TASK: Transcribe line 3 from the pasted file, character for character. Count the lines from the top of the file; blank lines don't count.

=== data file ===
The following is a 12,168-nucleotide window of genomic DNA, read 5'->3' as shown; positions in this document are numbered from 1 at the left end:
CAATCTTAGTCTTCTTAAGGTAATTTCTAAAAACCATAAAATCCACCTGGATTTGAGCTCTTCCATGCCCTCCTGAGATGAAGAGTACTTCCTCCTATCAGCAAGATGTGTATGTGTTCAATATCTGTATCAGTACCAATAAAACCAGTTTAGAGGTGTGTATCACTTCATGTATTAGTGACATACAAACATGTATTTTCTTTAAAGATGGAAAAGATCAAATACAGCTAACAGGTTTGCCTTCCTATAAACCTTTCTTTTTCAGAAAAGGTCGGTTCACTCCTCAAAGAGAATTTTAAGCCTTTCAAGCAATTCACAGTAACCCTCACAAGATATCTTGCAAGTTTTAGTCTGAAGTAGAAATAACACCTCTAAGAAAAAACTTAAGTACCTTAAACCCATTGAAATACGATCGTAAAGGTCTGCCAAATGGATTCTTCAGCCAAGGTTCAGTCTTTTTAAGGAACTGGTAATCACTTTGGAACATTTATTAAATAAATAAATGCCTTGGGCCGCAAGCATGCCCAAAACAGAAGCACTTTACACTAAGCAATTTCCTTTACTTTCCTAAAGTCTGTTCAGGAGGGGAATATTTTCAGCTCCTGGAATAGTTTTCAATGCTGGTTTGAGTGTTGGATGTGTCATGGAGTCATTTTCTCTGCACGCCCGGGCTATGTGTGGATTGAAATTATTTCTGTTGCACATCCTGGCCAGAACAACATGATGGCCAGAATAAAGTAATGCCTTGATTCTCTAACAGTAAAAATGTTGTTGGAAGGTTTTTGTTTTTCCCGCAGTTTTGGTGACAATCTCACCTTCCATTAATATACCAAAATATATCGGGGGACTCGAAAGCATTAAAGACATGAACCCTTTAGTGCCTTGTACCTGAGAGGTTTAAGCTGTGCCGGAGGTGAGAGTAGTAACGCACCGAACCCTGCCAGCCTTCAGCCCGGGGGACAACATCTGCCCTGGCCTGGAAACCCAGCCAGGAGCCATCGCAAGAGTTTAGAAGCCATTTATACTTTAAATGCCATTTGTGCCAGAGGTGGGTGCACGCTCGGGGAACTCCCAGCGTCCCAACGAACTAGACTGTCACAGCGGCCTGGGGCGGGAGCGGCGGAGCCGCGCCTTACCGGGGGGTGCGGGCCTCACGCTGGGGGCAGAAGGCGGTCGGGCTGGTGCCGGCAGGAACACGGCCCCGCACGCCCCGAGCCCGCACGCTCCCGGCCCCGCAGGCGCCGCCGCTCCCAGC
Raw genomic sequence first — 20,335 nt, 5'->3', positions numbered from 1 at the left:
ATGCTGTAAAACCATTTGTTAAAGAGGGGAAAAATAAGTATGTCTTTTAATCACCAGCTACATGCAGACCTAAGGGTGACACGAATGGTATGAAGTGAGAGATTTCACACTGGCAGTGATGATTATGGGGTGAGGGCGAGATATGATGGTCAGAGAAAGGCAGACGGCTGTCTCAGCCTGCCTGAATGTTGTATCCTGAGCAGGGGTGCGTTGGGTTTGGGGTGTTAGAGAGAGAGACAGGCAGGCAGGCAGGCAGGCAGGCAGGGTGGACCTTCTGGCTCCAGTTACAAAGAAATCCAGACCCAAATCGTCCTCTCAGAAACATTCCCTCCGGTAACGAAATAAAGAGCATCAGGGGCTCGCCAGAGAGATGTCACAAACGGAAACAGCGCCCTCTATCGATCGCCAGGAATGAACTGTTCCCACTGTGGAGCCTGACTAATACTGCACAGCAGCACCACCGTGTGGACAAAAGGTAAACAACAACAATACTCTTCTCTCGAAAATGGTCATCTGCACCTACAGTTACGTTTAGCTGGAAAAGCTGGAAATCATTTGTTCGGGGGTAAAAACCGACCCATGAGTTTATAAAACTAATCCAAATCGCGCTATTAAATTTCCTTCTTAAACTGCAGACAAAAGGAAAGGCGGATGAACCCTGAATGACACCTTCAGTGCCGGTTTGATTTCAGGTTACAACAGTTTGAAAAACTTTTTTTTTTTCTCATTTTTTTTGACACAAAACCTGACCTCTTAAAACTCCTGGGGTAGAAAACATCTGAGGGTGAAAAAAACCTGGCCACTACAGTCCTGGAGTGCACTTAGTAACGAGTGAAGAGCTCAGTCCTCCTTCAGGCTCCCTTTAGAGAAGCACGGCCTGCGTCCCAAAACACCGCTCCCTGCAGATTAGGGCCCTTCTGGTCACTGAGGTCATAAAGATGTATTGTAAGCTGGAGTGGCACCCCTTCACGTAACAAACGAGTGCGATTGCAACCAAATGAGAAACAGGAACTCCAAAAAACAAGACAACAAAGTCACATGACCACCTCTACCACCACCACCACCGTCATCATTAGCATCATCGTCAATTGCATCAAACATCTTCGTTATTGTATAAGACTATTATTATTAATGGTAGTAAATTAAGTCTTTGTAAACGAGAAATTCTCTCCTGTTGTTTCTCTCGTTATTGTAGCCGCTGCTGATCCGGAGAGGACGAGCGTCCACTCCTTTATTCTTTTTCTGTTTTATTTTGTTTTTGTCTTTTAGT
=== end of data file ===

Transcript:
Raw genomic sequence first — 20,335 nt, 5'->3', positions numbered from 1 at the left: